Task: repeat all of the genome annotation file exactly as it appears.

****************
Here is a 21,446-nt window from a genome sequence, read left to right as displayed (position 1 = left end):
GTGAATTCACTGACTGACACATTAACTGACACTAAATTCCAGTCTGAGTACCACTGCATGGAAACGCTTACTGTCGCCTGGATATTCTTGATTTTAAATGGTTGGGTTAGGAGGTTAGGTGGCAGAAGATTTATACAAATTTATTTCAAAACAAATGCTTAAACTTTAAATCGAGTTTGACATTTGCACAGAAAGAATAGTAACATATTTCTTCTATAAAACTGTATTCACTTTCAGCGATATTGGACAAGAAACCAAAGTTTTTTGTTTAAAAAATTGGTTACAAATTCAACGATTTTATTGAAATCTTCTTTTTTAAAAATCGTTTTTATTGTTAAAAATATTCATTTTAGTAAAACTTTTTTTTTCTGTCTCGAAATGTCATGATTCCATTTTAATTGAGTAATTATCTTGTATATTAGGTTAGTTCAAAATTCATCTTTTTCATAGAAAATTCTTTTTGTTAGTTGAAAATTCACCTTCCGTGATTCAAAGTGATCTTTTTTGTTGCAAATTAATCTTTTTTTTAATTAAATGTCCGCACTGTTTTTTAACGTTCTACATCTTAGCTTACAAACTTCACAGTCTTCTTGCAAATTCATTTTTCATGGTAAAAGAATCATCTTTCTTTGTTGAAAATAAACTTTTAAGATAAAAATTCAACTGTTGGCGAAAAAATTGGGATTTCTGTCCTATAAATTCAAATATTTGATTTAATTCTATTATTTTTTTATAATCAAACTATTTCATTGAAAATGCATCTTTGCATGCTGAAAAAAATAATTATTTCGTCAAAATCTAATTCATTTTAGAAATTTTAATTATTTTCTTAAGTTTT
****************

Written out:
Here is a 21,446-nt window from a genome sequence, read left to right as displayed (position 1 = left end):
GTGAATTCACTGACTGACACATTAACTGACACTAAATTCCAGTCTGAGTACCACTGCATGGAAACGCTTACTGTCGCCTGGATATTCTTGATTTTAAATGGTTGGGTTAGGAGGTTAGGTGGCAGAAGATTTATACAAATTTATTTCAAAACAAATGCTTAAACTTTAAATCGAGTTTGACATTTGCACAGAAAGAATAGTAACATATTTCTTCTATAAAACTGTATTCACTTTCAGCGATATTGGACAAGAAACCAAAGTTTTTTGTTTAAAAAATTGGTTACAAATTCAACGATTTTATTGAAATCTTCTTTTTTAAAAATCGTTTTTATTGTTAAAAATATTCATTTTAGTAAAACTTTTTTTTTCTGTCTCGAAATGTCATGATTCCATTTTAATTGAGTAATTATCTTGTATATTAGGTTAGTTCAAAATTCATCTTTTTCATAGAAAATTCTTTTTGTTAGTTGAAAATTCACCTTCCGTGATTCAAAGTGATCTTTTTTGTTGCAAATTAATCTTTTTTTTAATTAAATGTCCGCACTGTTTTTTAACGTTCTACATCTTAGCTTACAAACTTCACAGTCTTCTTGCAAATTCATTTTTCATGGTAAAAGAATCATCTTTCTTTGTTGAAAATAAACTTTTAAGATAAAAATTCAACTGTTGGCGAAAAAATTGGGATTTCTGTCCTATAAATTCAAATATTTGATTTAATTCTATTATTTTTTTATAATCAAACTATTTCATTGAAAATGCATCTTTGCATGCTGAAAAAAATAATTATTTCGTCAAAATCTAATTCATTTTAGAAATTTTAATTATTTTCTTAAGTTTT